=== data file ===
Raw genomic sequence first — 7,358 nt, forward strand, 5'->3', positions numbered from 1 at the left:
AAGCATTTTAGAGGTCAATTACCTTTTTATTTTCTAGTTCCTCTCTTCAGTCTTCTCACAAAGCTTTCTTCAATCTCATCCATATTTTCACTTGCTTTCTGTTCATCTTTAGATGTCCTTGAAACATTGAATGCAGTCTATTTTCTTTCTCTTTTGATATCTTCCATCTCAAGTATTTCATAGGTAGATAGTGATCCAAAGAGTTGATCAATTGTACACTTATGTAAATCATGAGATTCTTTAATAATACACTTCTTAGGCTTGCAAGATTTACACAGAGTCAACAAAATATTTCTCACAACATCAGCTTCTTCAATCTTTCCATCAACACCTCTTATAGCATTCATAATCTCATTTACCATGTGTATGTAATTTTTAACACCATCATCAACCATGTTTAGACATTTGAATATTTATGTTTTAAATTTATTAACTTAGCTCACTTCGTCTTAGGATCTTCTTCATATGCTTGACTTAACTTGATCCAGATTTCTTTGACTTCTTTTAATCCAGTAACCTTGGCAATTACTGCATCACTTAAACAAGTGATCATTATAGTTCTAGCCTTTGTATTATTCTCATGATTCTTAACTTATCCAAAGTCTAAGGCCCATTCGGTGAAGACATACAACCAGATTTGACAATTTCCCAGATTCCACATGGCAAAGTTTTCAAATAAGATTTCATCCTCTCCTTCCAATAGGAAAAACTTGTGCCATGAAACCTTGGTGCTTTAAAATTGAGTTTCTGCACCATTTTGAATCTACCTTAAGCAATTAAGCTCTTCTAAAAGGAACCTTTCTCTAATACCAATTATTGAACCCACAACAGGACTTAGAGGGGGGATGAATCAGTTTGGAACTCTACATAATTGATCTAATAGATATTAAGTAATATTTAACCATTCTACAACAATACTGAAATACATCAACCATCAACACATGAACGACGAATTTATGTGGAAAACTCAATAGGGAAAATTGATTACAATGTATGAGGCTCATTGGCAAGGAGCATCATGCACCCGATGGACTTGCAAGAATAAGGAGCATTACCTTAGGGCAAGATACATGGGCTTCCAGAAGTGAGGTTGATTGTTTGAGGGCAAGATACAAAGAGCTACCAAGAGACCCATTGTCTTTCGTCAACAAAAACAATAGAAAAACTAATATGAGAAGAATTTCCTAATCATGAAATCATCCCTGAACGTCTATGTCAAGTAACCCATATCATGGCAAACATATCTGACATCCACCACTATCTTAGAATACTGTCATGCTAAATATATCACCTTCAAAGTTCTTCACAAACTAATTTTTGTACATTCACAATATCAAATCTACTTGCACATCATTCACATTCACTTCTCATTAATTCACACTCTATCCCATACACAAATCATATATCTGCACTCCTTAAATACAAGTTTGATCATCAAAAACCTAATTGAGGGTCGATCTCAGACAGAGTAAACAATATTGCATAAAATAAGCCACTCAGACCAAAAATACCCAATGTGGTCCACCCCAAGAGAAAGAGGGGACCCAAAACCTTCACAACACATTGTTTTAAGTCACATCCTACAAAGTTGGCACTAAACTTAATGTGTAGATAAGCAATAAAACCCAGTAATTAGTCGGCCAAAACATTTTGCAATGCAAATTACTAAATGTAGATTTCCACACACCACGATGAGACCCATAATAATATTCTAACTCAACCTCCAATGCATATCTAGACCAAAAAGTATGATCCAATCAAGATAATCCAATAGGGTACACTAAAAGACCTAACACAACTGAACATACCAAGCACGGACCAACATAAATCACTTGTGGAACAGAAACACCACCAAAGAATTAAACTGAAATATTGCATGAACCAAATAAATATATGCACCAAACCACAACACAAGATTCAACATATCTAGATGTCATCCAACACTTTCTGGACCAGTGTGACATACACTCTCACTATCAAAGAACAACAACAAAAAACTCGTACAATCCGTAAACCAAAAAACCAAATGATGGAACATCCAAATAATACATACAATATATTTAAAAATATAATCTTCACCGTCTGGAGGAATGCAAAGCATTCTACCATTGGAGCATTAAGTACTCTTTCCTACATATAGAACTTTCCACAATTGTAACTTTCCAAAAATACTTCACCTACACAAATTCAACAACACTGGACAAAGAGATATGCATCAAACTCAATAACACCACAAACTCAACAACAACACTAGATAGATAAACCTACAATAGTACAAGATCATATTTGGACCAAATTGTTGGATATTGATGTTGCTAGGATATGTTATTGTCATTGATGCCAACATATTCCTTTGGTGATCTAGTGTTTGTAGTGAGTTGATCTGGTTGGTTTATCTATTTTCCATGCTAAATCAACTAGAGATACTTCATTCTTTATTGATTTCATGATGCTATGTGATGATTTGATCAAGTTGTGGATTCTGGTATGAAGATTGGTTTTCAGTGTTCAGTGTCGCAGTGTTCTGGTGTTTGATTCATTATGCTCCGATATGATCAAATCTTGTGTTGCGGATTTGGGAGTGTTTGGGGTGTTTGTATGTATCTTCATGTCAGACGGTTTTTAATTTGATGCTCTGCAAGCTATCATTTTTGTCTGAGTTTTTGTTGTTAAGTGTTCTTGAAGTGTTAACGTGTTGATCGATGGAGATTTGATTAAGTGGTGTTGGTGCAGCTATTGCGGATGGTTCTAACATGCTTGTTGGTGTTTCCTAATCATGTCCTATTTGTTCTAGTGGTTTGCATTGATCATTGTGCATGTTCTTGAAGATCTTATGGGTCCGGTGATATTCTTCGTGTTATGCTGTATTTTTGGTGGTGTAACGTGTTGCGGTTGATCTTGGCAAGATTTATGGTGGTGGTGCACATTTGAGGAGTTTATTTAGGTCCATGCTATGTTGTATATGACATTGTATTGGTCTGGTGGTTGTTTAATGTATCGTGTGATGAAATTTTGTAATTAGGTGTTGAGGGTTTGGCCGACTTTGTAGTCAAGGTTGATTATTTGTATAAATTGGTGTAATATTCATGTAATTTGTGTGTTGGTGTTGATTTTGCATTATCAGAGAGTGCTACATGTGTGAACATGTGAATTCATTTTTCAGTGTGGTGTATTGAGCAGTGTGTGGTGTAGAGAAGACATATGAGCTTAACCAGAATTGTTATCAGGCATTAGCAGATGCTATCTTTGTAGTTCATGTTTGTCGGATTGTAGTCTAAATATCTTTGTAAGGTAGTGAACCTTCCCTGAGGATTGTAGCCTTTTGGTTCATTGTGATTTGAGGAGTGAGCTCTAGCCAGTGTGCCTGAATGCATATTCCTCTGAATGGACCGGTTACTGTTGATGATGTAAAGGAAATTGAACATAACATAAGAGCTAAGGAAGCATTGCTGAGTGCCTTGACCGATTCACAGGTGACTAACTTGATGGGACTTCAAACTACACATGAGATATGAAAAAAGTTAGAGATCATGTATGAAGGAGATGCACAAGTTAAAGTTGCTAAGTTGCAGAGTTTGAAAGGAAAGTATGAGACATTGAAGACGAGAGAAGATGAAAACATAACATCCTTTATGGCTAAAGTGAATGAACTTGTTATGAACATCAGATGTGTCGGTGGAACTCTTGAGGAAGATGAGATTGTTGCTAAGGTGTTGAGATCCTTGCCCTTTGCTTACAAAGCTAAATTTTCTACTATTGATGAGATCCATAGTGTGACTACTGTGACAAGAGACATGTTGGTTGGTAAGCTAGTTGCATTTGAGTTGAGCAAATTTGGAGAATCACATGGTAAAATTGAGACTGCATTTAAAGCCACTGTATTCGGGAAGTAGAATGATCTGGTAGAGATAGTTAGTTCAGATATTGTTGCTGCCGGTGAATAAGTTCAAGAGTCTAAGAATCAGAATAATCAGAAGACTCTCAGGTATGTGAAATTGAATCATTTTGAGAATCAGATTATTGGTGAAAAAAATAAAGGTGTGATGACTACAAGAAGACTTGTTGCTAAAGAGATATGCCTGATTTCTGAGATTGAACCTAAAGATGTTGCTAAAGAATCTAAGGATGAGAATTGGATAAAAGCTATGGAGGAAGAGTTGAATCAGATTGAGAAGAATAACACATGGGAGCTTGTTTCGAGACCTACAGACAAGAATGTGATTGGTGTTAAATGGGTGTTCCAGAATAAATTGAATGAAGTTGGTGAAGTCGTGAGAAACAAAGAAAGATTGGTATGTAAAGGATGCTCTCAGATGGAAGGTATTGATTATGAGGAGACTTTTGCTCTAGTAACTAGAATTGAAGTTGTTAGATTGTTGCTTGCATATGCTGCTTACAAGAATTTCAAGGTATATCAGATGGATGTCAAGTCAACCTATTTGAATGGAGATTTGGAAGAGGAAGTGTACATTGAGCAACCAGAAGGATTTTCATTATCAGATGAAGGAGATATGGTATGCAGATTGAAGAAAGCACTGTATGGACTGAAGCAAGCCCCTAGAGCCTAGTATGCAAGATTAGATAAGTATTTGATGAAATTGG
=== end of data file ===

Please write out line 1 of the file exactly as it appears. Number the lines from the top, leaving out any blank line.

Raw genomic sequence first — 7,358 nt, forward strand, 5'->3', positions numbered from 1 at the left: